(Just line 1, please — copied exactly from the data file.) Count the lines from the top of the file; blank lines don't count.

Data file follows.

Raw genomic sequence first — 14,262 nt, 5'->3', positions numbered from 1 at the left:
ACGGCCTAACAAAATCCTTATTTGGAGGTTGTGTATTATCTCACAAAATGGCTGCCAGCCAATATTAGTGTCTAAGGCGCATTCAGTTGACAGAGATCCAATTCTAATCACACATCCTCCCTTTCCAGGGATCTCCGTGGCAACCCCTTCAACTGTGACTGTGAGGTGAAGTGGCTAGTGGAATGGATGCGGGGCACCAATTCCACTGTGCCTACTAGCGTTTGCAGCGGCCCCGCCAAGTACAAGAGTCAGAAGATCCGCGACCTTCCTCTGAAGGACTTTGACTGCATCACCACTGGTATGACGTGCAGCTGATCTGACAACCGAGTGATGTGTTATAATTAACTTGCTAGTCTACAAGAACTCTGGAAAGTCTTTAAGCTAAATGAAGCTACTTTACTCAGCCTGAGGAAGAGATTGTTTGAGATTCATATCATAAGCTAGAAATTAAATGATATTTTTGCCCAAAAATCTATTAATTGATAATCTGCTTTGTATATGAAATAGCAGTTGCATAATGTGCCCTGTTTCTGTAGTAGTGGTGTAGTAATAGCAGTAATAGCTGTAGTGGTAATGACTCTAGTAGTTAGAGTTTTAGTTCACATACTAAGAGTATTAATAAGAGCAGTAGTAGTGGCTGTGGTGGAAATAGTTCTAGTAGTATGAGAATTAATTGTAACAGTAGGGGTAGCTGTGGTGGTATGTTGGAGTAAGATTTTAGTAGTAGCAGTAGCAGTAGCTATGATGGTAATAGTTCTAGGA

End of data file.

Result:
Raw genomic sequence first — 14,262 nt, 5'->3', positions numbered from 1 at the left: